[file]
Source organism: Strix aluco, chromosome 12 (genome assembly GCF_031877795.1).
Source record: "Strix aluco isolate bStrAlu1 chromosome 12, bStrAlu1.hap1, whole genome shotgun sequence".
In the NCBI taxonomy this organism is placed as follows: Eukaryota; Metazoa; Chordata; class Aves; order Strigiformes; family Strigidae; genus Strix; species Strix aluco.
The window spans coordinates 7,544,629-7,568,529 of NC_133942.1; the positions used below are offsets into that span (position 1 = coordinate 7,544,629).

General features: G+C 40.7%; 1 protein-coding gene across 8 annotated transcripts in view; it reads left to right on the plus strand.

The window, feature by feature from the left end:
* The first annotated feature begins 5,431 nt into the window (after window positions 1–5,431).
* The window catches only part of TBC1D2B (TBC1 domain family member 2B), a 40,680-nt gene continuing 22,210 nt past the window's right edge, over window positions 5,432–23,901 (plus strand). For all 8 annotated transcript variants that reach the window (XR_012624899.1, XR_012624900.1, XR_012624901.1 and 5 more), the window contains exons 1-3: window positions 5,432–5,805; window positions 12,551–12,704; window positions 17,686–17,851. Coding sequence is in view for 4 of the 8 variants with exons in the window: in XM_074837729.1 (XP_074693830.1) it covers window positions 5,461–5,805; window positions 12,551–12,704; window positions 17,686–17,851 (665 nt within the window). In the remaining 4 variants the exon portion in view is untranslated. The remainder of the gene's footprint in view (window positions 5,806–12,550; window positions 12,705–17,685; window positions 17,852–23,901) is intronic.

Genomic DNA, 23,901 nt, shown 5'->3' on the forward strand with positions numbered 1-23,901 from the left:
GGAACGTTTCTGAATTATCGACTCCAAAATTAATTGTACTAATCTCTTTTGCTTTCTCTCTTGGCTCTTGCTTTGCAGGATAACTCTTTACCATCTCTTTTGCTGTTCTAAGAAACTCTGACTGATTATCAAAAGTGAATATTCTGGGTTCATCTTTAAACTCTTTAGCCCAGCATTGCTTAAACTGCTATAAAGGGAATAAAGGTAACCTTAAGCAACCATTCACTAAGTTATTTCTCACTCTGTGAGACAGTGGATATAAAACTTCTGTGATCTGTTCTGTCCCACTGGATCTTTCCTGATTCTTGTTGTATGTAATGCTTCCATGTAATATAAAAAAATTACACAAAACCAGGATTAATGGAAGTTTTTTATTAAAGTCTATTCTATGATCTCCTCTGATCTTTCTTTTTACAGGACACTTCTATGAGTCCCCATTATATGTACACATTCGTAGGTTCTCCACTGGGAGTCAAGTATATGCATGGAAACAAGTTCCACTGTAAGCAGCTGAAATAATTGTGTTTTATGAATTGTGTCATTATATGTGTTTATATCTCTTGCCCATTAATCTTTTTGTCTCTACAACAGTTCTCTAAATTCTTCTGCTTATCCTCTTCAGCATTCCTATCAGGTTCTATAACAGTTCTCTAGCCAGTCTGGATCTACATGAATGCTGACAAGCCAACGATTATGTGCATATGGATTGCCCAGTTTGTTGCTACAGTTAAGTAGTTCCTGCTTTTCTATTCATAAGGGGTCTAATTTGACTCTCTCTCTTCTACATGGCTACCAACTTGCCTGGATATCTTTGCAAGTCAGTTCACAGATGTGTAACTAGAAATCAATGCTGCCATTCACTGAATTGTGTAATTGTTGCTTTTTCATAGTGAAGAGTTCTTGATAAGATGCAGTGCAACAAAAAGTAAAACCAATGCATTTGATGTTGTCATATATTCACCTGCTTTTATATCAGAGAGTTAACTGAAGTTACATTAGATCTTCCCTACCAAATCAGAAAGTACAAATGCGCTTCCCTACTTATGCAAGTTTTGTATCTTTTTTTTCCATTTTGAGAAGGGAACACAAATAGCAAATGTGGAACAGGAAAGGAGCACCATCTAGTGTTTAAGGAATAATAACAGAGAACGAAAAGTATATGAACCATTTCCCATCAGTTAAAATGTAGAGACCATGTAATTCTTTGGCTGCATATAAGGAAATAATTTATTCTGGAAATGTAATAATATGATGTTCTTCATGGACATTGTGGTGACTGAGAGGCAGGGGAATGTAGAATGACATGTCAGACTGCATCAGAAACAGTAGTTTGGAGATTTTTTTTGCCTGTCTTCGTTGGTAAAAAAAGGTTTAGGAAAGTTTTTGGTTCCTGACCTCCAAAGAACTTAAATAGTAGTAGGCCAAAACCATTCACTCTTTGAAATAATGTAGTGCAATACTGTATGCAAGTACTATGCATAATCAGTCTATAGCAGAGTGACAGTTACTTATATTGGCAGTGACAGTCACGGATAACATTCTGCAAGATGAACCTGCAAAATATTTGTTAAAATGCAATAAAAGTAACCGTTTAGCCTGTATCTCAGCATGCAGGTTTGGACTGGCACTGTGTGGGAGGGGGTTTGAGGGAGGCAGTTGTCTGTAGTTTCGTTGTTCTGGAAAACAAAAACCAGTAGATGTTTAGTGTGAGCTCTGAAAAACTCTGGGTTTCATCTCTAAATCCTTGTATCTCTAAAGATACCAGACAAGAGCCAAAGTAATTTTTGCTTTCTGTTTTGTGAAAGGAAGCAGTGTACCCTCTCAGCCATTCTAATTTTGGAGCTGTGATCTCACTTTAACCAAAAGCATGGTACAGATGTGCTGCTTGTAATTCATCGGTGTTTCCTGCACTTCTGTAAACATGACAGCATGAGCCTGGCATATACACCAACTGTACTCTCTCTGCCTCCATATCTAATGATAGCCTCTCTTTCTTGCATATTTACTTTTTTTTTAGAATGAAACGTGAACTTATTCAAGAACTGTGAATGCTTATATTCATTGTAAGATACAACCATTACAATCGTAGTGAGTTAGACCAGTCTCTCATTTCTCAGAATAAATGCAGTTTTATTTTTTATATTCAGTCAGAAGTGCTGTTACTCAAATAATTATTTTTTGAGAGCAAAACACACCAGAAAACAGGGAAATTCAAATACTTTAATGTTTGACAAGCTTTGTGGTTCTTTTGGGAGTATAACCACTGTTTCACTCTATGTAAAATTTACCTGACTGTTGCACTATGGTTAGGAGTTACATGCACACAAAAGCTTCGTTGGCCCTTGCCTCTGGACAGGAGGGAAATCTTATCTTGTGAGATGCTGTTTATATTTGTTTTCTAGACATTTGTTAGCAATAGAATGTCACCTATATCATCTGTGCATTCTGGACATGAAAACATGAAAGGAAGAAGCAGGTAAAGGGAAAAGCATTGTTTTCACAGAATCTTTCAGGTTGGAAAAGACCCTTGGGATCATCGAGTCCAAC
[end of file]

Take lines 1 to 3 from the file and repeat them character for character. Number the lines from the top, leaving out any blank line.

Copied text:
Source organism: Strix aluco, chromosome 12 (genome assembly GCF_031877795.1).
Source record: "Strix aluco isolate bStrAlu1 chromosome 12, bStrAlu1.hap1, whole genome shotgun sequence".
In the NCBI taxonomy this organism is placed as follows: Eukaryota; Metazoa; Chordata; class Aves; order Strigiformes; family Strigidae; genus Strix; species Strix aluco.